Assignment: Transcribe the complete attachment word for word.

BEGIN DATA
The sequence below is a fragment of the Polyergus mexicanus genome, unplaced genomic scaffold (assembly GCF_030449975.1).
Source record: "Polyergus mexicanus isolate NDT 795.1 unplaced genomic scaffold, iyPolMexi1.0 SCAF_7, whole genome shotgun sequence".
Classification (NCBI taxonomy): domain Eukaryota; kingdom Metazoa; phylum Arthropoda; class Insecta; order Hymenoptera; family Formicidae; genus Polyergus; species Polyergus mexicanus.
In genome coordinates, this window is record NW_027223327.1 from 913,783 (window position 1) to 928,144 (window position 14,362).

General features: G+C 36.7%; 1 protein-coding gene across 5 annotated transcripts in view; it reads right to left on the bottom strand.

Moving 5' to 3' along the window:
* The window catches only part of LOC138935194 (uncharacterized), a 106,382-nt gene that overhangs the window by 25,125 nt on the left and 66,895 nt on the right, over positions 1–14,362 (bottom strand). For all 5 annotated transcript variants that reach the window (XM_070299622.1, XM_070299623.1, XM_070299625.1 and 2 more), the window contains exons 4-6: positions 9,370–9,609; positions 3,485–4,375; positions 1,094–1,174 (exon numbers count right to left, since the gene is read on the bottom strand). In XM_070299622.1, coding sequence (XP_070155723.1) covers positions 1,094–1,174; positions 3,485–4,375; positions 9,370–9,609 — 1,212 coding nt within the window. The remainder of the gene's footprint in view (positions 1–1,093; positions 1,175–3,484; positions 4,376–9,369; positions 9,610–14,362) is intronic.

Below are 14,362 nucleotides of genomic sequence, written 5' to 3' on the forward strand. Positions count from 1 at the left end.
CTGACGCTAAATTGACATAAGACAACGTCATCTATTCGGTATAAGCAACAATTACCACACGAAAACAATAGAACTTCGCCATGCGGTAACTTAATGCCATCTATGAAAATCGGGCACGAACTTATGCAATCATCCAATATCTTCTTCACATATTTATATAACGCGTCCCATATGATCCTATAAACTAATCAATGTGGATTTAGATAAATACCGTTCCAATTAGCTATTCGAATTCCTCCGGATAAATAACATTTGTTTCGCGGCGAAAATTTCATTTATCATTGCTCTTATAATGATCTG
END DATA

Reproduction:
The sequence below is a fragment of the Polyergus mexicanus genome, unplaced genomic scaffold (assembly GCF_030449975.1).
Source record: "Polyergus mexicanus isolate NDT 795.1 unplaced genomic scaffold, iyPolMexi1.0 SCAF_7, whole genome shotgun sequence".
Classification (NCBI taxonomy): domain Eukaryota; kingdom Metazoa; phylum Arthropoda; class Insecta; order Hymenoptera; family Formicidae; genus Polyergus; species Polyergus mexicanus.
In genome coordinates, this window is record NW_027223327.1 from 913,783 (window position 1) to 928,144 (window position 14,362).

General features: G+C 36.7%; 1 protein-coding gene across 5 annotated transcripts in view; it reads right to left on the bottom strand.

Moving 5' to 3' along the window:
* The window catches only part of LOC138935194 (uncharacterized), a 106,382-nt gene that overhangs the window by 25,125 nt on the left and 66,895 nt on the right, over positions 1–14,362 (bottom strand). For all 5 annotated transcript variants that reach the window (XM_070299622.1, XM_070299623.1, XM_070299625.1 and 2 more), the window contains exons 4-6: positions 9,370–9,609; positions 3,485–4,375; positions 1,094–1,174 (exon numbers count right to left, since the gene is read on the bottom strand). In XM_070299622.1, coding sequence (XP_070155723.1) covers positions 1,094–1,174; positions 3,485–4,375; positions 9,370–9,609 — 1,212 coding nt within the window. The remainder of the gene's footprint in view (positions 1–1,093; positions 1,175–3,484; positions 4,376–9,369; positions 9,610–14,362) is intronic.

Below are 14,362 nucleotides of genomic sequence, written 5' to 3' on the forward strand. Positions count from 1 at the left end.
CTGACGCTAAATTGACATAAGACAACGTCATCTATTCGGTATAAGCAACAATTACCACACGAAAACAATAGAACTTCGCCATGCGGTAACTTAATGCCATCTATGAAAATCGGGCACGAACTTATGCAATCATCCAATATCTTCTTCACATATTTATATAACGCGTCCCATATGATCCTATAAACTAATCAATGTGGATTTAGATAAATACCGTTCCAATTAGCTATTCGAATTCCTCCGGATAAATAACATTTGTTTCGCGGCGAAAATTTCATTTATCATTGCTCTTATAATGATCTG